I am, SIR, Your very humble obedient Servant, Dustererastus.
'When you spent so much time as you did lately in censuring the ambitious young Gentlemen who ride in Triumph through Town and Country in Coach-boxes, I wished you had employed those Moments in consideration of what passes sometimes within-side of those Vehicles. I am sure I suffered sufficiently by the Insolence and Ill-breeding of some Persons who travelled lately with me in a Stage-Coach out of Essex to London. I am sure, when you have heard what I have to say, you will think there are Persons under the Character of Gentlemen that are fit to be no where else but in the Coach-box. Sir, I am a young Woman of a sober and religious Education, and have preserved that Character; but on Monday was Fortnight it was my Misfortune to come to London. I was no sooner clapt in the Coach, but to my great Surprize, two Persons in the Habit of Gentlemen attack'd me with such indecent Discourse as I cannot repeat to you, so you may conclude not fit for me to hear. I had no relief but the Hopes of a speedy End of my short Journey. Sir, form to your self what a Persecution this must needs be to a virtuous and a chaste Mind; and in order to your proper handling such a Subject, fancy your Wife or Daughter, if you had any, in such Circumstances, and what Treatment you would think then due to such Dragoons. One of them was called a Captain, and entertained us with nothing but silly stupid Questions, or lewd Songs, all the way. Ready to burst with Shame and Indignation, I repined that Nature had not allowed us as easily to shut our Ears as our Eyes. But was not this a kind of Rape? Why should there be Accessaries in Ravishment any more than Murder? Why should not every Contributor to the Abuse of Chastity suffer Death? I am sure these shameless Hell-hounds deserved it highly. Can you exert your self better than on such an Occasion? If you do not do it effectually, I 'll read no more of your Papers. Has every impertinent Fellow a Privilege to torment me, who pay my Coach-hire as well as he? Sir, pray consider us in this respect as the weakest Sex, and have nothing to defend our selves; and I think it as Gentleman-like to challenge a Woman to fight, as to talk obscenely in her Company, especially when she has not power to stir. Pray let me tell you a Story which you can make fit for publick View. I knew a Gentleman, who having a very good Opinion of the Gentlemen of the Army, invited ten or twelve of them to sup with him; and at the same time invited two or three Friends, who were very severe against the Manners and Morals of Gentlemen of that Profession. It happened one of them brought two Captains of his Regiment newly come into the Army, who at first Onset engaged the Company with very lewd Healths and suitable Discourse. You may easily imagine the Confusion of the Entertainer, who finding some of his Friends very uneasy, desired to tell them a Story of a great Man, one Mr, Locke (whom I find you frequently mention) that being invited to dine with the then Lords Hallifax, Anglesey, and Shaftsbury; immediately after Dinner, instead of Conversation, the Cards were called for, where the bad or good Success produced the usual Passions of Gaming. Mr. Locke retiring to a Window, and writing, my Lord Anglesey desired to know what he was writing: Why, my Lords, answered he, I could not sleep last Night for the Pleasure and Improvement I expected from the Conversation of the greatest Men of the Age. This so sensibly stung them, that they gladly compounded to throw their Cards in the Fire if he would his Paper, and so a Conversation ensued fit for such Persons. This Story prest so hard upon the young Captains, together with the Concurrence of their superior Officers, that the young Fellows left the Company in Confusion. Sir, I know you hate long things; but if you like it, you may contract it, or how you will; but I think it has a Moral in it.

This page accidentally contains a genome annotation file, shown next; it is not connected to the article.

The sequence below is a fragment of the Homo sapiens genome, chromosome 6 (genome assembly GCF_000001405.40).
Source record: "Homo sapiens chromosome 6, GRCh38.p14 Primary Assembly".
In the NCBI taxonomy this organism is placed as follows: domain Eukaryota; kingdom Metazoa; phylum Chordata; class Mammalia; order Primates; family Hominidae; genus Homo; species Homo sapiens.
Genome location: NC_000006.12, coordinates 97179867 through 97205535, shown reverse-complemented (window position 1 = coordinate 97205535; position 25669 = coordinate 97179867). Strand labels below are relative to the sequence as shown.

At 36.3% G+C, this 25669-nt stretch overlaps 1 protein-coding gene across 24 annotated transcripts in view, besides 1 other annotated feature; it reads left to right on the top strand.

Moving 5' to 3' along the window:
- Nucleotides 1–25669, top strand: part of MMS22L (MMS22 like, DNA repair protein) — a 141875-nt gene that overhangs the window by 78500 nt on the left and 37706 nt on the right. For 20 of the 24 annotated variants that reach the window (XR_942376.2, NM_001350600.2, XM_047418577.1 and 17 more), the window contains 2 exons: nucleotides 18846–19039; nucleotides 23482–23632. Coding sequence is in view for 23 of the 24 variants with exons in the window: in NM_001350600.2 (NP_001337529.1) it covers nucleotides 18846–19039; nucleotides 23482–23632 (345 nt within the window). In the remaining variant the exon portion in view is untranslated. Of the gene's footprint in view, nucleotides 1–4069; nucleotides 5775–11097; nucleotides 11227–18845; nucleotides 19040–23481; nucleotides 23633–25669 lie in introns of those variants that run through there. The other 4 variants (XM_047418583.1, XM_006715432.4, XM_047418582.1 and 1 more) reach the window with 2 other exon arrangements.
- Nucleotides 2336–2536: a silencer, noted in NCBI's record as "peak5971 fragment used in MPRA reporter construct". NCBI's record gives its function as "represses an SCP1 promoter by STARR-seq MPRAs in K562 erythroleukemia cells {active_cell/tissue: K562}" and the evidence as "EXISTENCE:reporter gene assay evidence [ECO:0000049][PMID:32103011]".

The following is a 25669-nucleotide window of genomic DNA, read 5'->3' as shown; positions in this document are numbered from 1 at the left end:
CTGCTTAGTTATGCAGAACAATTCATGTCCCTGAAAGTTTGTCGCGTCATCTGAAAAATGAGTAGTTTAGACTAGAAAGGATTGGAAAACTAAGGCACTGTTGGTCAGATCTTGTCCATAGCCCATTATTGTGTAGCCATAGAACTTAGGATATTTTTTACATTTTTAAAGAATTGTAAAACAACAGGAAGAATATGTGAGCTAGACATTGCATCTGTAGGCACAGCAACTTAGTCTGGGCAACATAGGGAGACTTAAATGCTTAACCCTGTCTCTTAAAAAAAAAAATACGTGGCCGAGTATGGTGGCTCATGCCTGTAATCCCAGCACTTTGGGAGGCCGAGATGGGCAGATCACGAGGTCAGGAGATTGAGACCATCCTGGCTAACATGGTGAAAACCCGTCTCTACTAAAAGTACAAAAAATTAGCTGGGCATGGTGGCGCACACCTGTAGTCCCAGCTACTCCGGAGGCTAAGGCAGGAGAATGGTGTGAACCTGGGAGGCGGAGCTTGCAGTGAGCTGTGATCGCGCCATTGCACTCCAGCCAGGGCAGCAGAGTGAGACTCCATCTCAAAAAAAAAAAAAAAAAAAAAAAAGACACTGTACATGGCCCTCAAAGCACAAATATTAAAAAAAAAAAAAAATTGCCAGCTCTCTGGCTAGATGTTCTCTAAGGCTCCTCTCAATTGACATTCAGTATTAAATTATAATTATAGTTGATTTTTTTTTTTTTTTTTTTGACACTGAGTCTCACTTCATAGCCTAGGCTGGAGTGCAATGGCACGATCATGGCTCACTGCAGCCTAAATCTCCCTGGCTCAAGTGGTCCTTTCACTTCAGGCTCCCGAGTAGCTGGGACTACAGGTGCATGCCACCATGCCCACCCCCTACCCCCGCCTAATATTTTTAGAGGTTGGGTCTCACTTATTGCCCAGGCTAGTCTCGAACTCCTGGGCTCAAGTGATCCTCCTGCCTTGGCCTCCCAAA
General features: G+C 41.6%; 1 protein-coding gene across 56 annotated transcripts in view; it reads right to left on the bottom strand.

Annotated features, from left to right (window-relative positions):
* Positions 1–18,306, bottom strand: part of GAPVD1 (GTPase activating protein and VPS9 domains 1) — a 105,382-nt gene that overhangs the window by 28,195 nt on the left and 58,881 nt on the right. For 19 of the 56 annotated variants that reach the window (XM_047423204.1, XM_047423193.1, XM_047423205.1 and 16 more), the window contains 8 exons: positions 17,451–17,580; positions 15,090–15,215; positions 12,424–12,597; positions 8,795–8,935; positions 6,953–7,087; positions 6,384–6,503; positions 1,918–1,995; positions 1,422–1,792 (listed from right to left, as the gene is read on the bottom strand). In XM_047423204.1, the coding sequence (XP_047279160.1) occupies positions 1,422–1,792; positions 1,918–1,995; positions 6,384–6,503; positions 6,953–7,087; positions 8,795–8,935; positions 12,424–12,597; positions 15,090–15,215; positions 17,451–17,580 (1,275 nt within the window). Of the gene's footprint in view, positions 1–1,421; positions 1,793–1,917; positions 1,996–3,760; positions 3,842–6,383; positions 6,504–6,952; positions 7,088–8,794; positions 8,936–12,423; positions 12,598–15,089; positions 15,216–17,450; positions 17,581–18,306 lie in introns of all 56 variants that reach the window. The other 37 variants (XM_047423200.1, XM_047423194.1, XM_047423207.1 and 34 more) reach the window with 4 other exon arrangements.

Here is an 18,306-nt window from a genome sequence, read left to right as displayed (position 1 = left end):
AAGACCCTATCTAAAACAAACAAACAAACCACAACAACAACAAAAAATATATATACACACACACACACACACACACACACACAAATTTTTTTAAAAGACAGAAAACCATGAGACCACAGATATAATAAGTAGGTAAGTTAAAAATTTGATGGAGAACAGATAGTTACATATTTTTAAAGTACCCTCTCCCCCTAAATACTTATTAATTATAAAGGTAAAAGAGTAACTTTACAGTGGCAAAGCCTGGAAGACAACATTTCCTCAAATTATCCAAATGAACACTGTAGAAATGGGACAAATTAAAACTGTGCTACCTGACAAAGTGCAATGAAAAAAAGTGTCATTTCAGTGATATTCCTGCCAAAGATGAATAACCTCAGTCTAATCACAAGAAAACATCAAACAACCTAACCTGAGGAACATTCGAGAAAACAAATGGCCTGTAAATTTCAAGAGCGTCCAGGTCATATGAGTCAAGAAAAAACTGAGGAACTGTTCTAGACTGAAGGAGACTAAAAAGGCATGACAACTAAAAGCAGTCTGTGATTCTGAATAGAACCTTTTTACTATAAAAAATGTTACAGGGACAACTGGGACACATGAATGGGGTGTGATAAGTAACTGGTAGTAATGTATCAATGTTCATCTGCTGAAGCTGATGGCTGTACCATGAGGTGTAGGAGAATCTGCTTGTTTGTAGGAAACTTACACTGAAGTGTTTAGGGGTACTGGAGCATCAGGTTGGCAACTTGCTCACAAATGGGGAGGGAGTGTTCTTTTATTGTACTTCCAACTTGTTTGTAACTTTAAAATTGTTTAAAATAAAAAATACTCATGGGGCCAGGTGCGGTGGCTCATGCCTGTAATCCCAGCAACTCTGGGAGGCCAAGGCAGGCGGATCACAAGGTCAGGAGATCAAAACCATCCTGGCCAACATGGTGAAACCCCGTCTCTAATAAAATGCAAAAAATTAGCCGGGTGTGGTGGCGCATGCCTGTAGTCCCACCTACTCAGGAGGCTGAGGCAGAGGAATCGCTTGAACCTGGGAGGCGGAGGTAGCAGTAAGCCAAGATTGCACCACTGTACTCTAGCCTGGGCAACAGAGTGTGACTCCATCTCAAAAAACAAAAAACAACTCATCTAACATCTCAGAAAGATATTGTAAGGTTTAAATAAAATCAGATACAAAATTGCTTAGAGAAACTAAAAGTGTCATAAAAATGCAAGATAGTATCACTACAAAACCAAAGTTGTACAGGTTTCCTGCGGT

But, Sir, I am told you are a famous Mechanick as well as a Looker-on, and therefore humbly propose you would invent some Padlock, with full Power under your Hand and Seal, for all modest Persons, either Men or Women, to clap upon the Mouths of all such impertinent impudent Fellows: And I wish you would publish a Proclamation, that no modest Person who has a Value for her Countenance, and consequently would not be put out of it, presume to travel after such a Day without one of them in their Pockets. I fancy a smart Spectator upon this Subject would serve for such a Padlock; and that publick Notice may be given in your Paper where they may be had with Directions, Price 2d. and that part of the Directions may be, when any Person presumes to be guilty of the above-mentioned Crime, the Party aggrieved may produce it to his Face, with a Request to read it to the Company. He must be very much hardened that could outface that Rebuke; and his further Punishment I leave you to prescribe.
Your humble Servant, Penance Cruel.
[Footnote 1: To this number is appended the advertisement:
This Day is Published,
a very neat Pocket Edition of the 3rd and 4th Volumes of the Spectator in 12°. To which is added a compleat Index to the whole 4 volumes. Printed for S. Buckley at the Dolphin in Little Britain and J. Tonson at Shakespear's Head over against Catherine Street in the Strand.]Translation of motto: